Article written by: Joseph Safina | Published by: Forbes Finance Council
Any exit strategy must be well planned and executed to yield maximum benefit. In the American corporate world, many investors don’t plan the liquidity processes of their companies, the end result being undervaluation. Whether your company is going through a sale, initial public offering, private equity or leveraged recapitalization, a liquidity event is a critical process every business should take seriously.
Having worked with lots of business owners and investors in the past, I’ve found that liquidity events tend to be problematic. While a strategic acquisition is an ultimate goal, several themes emerge that hinder and drag the process for years. With the liquidity risk being a key factor, investors ought to strategize on how to position their companies for a liquidity event. Here are some tips on how to prepare for one.
Determining both the intrinsic and relative value of your business is imperative to an accurate liquidation. Figures on shares of assets and current ratio act as the main bargaining chip during this process. Other parameters such as price-to-sales, price-to-growth and price-to-earnings ratios may also help reach the accurate value of your company.
The most professional ways to execute company valuation include:
• Asset-based valuation (liquidation and book value).
• Scorecard valuation method.
• Market and transaction comparables.
• Discounted cash flow.
• Berkus Method.
• First Chicago Method/venture capital method.
Valuation goes beyond the dollar value of your company. However, with the right strategies, it’s easier to arrive at accurate figures.
Finding a buyer is the ultimate process and can take from a few days to years. It can be challenging if your business is recording dismal performances or operating in an uncompetitive space. Your company setting highly determines whether buyers will come by or not.
Finding the right buyer for your company requires not only a strategic approach, but also a network of contacts. Your buyer might be a competitor, a capital group, a hedge fund or even an ecosystem partner. Hedge firms and private equity firms that invest in your space might prove more reliable. You need to master the art of communication to keep buyers in your domain. I suggest identifying investors in your space and making it a point to reach out and keep updating them as your business progresses. Keeping investors engaged is critical.
If you want to liquidate your company quickly, putting your financial records straight is crucial. It helps avoid some unseen pitfalls that might come along on the way. Your financial department might be reliable, but you still need to hire a third-party, nonpartisan auditor to put records straight.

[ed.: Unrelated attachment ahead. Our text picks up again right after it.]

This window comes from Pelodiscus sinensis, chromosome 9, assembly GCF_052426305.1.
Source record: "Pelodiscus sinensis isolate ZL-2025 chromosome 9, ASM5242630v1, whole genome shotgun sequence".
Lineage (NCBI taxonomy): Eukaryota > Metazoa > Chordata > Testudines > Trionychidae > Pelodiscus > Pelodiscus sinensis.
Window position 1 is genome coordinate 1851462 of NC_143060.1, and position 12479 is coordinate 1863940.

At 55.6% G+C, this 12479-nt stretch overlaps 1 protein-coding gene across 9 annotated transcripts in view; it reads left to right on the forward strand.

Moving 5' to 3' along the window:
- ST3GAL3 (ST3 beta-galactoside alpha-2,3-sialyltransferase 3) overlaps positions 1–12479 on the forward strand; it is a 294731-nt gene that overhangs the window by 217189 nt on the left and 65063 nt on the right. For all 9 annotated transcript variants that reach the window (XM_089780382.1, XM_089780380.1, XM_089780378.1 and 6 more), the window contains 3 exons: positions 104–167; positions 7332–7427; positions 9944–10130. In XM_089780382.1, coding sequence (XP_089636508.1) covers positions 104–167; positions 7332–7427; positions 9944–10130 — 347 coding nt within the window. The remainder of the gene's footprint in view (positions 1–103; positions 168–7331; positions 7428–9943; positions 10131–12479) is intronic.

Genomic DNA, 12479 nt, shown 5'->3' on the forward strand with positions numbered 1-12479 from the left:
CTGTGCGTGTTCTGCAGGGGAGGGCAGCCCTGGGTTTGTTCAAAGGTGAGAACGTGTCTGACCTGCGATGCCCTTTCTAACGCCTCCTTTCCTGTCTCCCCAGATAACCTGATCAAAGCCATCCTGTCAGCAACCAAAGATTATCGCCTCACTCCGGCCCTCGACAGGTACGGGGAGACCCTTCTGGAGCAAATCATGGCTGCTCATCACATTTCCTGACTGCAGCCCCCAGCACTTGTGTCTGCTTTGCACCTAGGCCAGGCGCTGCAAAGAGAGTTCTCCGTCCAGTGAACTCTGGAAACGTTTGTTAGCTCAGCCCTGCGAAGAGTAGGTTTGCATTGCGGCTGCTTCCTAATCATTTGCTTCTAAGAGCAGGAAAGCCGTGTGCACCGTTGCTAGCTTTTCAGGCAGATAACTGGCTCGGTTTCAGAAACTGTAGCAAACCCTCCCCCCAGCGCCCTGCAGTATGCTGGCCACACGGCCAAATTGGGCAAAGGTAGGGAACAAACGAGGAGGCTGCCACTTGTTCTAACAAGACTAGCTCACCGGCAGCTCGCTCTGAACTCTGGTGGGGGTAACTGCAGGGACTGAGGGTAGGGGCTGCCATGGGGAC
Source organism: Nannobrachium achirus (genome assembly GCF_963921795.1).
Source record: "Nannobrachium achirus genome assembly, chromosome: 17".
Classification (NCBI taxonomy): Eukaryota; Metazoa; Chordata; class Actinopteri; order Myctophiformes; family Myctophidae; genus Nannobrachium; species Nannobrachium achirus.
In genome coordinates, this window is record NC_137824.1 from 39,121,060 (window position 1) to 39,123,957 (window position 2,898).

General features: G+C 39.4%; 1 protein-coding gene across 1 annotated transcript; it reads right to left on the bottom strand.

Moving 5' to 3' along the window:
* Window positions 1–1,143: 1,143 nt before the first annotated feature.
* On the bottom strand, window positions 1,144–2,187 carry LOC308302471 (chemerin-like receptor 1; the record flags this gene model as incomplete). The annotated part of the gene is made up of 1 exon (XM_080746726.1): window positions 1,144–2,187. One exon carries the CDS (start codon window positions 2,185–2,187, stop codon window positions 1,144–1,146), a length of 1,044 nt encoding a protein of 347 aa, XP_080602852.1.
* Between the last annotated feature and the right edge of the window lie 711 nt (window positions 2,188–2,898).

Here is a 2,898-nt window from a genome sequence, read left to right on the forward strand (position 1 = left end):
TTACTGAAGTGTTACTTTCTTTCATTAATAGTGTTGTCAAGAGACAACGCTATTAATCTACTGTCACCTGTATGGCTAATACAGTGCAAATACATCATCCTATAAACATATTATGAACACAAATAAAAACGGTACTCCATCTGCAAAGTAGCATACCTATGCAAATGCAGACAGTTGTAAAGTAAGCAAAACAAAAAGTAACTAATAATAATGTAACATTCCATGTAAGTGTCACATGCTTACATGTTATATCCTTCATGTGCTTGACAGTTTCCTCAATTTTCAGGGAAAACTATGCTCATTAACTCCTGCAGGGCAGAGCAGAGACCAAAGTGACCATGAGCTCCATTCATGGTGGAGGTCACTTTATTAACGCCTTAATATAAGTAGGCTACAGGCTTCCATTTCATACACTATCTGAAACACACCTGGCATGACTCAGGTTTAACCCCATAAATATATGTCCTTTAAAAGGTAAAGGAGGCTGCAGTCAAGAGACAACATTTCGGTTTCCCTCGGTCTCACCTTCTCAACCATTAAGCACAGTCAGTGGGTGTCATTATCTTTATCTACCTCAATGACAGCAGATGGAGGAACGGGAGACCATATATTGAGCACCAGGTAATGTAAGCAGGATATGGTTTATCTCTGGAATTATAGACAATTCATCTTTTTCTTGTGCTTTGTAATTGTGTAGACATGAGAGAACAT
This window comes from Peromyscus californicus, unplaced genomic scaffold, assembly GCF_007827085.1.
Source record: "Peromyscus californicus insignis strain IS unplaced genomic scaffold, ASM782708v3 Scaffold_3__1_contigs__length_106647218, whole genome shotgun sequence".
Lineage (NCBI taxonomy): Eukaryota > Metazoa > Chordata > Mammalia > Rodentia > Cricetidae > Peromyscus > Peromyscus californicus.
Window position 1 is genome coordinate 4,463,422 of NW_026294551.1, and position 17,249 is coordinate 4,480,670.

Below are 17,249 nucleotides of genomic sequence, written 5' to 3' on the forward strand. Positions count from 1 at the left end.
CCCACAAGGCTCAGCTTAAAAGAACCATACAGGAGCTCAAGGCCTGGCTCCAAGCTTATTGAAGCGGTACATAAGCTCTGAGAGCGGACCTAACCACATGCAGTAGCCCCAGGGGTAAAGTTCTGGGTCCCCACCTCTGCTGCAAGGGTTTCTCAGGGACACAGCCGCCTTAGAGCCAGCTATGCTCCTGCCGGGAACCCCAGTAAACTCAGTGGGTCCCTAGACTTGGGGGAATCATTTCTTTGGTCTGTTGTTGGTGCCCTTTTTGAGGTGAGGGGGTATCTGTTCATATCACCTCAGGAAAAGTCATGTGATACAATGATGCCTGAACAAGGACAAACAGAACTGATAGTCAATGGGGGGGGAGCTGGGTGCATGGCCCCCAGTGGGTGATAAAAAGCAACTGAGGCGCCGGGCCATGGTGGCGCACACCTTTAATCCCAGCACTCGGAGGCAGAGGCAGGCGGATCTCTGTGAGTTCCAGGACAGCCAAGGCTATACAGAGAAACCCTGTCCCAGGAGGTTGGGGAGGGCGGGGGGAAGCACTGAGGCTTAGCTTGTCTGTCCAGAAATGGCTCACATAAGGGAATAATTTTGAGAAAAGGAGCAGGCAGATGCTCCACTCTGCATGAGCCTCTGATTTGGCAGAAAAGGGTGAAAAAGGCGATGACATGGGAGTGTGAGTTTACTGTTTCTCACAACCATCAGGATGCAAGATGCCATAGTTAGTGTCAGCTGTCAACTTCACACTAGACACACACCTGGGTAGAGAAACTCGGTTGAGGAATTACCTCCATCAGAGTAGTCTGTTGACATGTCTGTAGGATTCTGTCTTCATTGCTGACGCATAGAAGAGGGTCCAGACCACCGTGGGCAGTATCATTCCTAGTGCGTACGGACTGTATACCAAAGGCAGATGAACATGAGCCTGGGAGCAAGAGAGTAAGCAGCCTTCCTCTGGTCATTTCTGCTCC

I’ve found that when company owners rely solely on internal audits during liquidation, the results often turn out to be catastrophic. Internal appraisal functions might not be entirely credible due to business interests, coverups and lack of independence. If you want maximum surety, consider third-party audits.
Liquidation can quickly become hectic and challenging. It can go beyond your scope of control and realm of expertise. Getting a team of advisors can help alleviate the pressure that comes with strategizing and planning various undertakings. Your equity and long-term investment are at stake, and you need big players to give you a hand.
If you do not prepare for a liquidity event from day one, the burdensome nature of the process could interfere with your company’s earnings when shifting focus from your core business to selling your company.
Your team of professionals should include liquidation experts, financial managers and legal counsel. An all-inclusive team working in a collaborative setting can impact the outcome of the liquidation event significantly. Financial managers can help in IPO preparation, debt restructuring and complex business valuation. A legal counsel takes you through all the legal aspects of the business and can also act as a curator.
Timing is a critical factor many business owners do not put into consideration. Not paying attention to business cycles might largely affect liquidity and final equity. Optimizing a liquidity event involves proper timing, and this is when the business is on form. The best time for liquidating is when the business is on a boom and experiencing minimal risks. Good timing is a value driver that you should not take lightly. In my experience, a large percentage of companies that do not strategize on timing end up losing huge equity.
Implementing these initiatives successfully will not only reduce liquidity risks, but also boost profitability. Adhering to these tips will ultimately increase your company’s marketability, attractiveness and overall value.
ABOUT THE AUTHOR:
Joseph Safina is CEO of Safina Capital, specializing in large-scale funding,
M&A, business development and marketing.